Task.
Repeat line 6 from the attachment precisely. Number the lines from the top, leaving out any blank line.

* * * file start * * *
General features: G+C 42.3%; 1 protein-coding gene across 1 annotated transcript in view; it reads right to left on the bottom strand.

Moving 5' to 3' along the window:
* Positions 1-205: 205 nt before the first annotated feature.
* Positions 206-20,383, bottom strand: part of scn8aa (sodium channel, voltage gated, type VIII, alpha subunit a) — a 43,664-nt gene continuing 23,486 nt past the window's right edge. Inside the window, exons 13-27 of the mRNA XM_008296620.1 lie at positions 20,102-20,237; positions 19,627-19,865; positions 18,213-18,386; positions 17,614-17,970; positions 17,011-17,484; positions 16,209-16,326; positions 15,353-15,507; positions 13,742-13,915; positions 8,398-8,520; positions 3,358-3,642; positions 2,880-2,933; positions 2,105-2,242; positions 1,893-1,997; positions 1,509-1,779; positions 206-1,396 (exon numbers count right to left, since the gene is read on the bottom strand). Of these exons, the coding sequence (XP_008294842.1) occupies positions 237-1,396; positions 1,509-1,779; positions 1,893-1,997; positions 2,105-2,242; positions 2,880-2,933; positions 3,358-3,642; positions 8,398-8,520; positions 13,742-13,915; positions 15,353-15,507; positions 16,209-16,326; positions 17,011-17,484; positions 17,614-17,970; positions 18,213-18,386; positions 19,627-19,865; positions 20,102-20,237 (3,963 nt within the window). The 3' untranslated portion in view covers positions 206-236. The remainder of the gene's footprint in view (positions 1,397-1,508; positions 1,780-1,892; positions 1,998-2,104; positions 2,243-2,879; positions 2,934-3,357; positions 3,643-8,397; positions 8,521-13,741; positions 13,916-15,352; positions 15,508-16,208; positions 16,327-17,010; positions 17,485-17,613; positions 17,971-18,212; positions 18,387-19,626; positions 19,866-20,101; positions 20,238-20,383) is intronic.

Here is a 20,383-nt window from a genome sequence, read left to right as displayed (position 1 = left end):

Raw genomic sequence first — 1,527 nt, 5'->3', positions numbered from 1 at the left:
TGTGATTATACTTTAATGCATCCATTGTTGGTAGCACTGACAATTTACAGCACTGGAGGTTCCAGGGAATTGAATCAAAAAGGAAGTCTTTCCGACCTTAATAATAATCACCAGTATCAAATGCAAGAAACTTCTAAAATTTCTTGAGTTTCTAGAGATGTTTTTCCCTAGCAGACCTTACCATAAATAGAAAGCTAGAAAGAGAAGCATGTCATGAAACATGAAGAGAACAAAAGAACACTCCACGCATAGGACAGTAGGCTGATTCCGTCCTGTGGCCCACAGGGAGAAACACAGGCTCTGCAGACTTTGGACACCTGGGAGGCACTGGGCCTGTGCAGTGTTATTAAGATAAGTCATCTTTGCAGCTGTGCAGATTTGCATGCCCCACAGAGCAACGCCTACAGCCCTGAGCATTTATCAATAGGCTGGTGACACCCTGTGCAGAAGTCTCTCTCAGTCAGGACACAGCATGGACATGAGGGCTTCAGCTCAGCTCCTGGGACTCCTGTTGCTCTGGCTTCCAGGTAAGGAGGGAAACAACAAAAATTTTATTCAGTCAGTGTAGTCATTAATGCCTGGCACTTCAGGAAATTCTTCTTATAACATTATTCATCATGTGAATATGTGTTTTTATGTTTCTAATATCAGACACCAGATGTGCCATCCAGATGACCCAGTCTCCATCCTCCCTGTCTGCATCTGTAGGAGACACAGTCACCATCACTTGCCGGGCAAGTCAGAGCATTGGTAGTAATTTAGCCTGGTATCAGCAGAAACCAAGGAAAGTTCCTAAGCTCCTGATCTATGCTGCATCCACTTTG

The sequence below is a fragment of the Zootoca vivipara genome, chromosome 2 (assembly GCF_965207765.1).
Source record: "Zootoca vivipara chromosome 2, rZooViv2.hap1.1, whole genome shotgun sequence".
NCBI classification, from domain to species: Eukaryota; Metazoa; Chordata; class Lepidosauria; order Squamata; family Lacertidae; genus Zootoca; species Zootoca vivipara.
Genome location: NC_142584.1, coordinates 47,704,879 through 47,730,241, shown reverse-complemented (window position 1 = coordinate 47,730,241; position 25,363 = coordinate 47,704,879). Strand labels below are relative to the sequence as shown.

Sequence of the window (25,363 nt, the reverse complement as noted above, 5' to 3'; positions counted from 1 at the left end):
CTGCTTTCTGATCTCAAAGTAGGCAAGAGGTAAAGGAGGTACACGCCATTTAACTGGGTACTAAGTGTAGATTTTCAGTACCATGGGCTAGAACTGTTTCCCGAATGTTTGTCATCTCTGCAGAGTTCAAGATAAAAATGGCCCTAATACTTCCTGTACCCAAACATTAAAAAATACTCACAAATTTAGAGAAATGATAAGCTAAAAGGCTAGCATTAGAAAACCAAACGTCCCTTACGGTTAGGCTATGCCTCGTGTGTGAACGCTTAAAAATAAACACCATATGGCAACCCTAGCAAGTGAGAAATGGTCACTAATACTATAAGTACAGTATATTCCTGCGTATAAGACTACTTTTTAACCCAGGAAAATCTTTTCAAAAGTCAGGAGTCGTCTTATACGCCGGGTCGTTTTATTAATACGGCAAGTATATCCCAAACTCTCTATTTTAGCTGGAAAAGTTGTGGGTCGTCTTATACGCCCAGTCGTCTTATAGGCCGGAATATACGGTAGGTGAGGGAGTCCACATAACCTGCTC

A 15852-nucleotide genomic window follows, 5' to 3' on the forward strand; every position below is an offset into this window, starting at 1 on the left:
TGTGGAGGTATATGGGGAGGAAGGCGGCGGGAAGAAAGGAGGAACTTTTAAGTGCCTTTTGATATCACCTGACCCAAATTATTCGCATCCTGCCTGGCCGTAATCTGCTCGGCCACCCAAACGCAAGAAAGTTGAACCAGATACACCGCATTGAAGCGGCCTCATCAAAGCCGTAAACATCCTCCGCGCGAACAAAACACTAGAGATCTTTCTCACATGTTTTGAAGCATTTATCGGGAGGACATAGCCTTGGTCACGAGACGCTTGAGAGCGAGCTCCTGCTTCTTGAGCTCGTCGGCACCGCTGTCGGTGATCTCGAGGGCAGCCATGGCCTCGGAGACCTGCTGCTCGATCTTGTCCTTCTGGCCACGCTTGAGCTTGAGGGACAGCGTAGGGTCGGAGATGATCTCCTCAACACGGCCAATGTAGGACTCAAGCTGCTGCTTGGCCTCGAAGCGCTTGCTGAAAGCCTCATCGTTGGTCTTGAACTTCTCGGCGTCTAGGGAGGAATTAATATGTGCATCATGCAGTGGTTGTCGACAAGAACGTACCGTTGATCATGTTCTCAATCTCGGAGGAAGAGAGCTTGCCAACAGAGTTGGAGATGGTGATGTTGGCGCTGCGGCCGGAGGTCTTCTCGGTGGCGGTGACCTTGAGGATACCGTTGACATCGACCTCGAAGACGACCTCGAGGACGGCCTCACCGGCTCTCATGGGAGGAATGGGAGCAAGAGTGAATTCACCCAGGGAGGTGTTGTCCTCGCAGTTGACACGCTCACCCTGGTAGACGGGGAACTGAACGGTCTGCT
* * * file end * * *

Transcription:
Raw genomic sequence first — 1,527 nt, 5'->3', positions numbered from 1 at the left: